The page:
Iran’s foreign minister, Mohammad Javad Zarif, told a visiting South Korean delegation on January 11 that the release of the Hankuk Chemi oil tanker and its 20 crew seized by Iranian forces last week is a matter for the courts and out of the Iranian government's hands, state media reported.
Since the vessel was seized, Iran has been attempting to keep the focus on $7bn of oil sale money frozen in Iranian accounts in South Korean banks, a situation Seoul blames on US sanctions that it says prevent its transfer to Tehran. Iranian officials have denied the two issues are linked, simply stating that the tanker was forced into Bandar Abbas port city by the Islamic Revolutionary Guard Corps (IRGC) because it was polluting the Persian Gulf with chemicals.
The official IRNA news agency quoted Zarif as saying in a meeting with South Korea's first vice foreign minister Choi Jong-kun—who was in Tehran as part of a regional trip arranged before the incident with the vessel—that the case of the Hankuk Chemi was “under review in the legal and judicial framework”. He also urged South Korea to remove the restrictions on the Iranian funds, calling the frozen assets the “biggest barrier” to improving relations between the two nations. Officials in Iran have suggested some of the blocked money could be put to use in buying coronavirus (COVID-19) vaccines.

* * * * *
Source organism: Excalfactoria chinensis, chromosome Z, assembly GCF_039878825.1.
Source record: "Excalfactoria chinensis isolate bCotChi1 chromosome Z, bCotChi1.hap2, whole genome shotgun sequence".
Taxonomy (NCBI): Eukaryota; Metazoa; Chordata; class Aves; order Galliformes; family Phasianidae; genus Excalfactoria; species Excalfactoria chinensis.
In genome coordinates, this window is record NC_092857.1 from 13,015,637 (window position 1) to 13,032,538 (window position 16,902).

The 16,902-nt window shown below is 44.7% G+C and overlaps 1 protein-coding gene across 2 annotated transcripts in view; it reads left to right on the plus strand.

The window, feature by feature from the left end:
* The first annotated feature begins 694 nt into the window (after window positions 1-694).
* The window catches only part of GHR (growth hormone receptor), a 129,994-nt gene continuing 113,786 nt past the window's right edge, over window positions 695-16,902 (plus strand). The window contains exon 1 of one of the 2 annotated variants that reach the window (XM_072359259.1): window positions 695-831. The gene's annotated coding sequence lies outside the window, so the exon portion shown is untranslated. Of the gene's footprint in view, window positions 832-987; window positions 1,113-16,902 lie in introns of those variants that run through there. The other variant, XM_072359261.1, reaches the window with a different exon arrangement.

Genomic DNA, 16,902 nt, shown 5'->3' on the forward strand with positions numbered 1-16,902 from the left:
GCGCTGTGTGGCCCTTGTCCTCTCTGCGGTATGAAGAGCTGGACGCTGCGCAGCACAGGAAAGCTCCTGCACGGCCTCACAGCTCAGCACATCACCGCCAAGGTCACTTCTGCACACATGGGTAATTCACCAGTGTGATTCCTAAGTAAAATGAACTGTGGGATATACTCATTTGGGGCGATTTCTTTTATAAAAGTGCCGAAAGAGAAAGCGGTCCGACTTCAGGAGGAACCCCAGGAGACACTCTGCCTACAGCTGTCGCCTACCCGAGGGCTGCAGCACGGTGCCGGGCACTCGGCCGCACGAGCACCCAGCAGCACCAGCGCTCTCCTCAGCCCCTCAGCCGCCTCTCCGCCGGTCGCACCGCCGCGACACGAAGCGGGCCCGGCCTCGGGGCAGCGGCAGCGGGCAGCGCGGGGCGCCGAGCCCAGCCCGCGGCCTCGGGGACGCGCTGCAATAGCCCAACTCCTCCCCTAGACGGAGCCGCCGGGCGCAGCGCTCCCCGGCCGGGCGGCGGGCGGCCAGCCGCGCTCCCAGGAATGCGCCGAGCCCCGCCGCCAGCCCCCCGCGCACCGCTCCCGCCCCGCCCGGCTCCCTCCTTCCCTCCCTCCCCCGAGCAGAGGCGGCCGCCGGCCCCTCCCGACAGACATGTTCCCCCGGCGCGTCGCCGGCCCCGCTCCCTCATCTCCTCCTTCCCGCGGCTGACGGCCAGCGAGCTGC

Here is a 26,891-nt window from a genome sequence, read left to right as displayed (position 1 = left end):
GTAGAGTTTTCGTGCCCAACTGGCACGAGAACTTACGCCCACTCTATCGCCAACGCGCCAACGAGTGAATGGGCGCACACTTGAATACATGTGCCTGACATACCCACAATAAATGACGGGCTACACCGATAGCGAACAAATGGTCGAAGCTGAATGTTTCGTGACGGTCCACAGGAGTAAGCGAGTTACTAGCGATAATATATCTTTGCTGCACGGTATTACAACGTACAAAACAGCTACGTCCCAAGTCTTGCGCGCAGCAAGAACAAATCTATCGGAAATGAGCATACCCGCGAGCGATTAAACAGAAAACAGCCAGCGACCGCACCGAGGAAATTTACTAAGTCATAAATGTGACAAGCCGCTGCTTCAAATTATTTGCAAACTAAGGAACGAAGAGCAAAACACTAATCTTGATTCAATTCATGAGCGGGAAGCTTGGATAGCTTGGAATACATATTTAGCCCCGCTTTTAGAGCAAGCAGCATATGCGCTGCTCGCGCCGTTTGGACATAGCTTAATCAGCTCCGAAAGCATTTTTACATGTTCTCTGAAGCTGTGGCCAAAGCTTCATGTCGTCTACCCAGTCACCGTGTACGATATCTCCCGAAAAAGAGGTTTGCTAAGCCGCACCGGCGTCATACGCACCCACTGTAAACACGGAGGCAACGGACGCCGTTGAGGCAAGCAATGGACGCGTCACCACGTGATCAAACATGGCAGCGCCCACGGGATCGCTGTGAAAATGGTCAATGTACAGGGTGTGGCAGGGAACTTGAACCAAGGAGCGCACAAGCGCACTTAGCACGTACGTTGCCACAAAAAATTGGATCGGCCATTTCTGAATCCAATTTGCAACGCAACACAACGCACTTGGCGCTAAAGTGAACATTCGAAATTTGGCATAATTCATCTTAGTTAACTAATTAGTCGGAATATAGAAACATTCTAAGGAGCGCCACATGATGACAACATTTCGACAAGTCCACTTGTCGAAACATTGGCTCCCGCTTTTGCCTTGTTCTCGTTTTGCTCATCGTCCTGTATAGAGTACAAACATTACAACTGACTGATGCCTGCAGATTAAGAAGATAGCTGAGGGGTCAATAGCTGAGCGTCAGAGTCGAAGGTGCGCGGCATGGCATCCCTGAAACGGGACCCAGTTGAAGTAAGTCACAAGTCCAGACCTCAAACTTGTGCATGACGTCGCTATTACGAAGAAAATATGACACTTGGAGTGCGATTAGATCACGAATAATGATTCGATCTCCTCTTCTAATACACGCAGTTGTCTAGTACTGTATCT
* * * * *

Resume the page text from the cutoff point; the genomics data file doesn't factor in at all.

The tanker crew, including sailors from Indonesia, Myanmar, South Korea and Vietnam, remain in custody in Bandar Abbas near the Strait of Hormuz.
Iranian central bank chief Abdolnasser Hemmati was cited by Iranian media outlets as saying Tehran would not accept Seoul pointing to US sanctions as the reason for continuing to hold the Iranian funds.
“I told the South Korean delegation that Iran does not accept their pretexts," said Hemmati. He said Iran has recovered resources from other countries, but did not name any.
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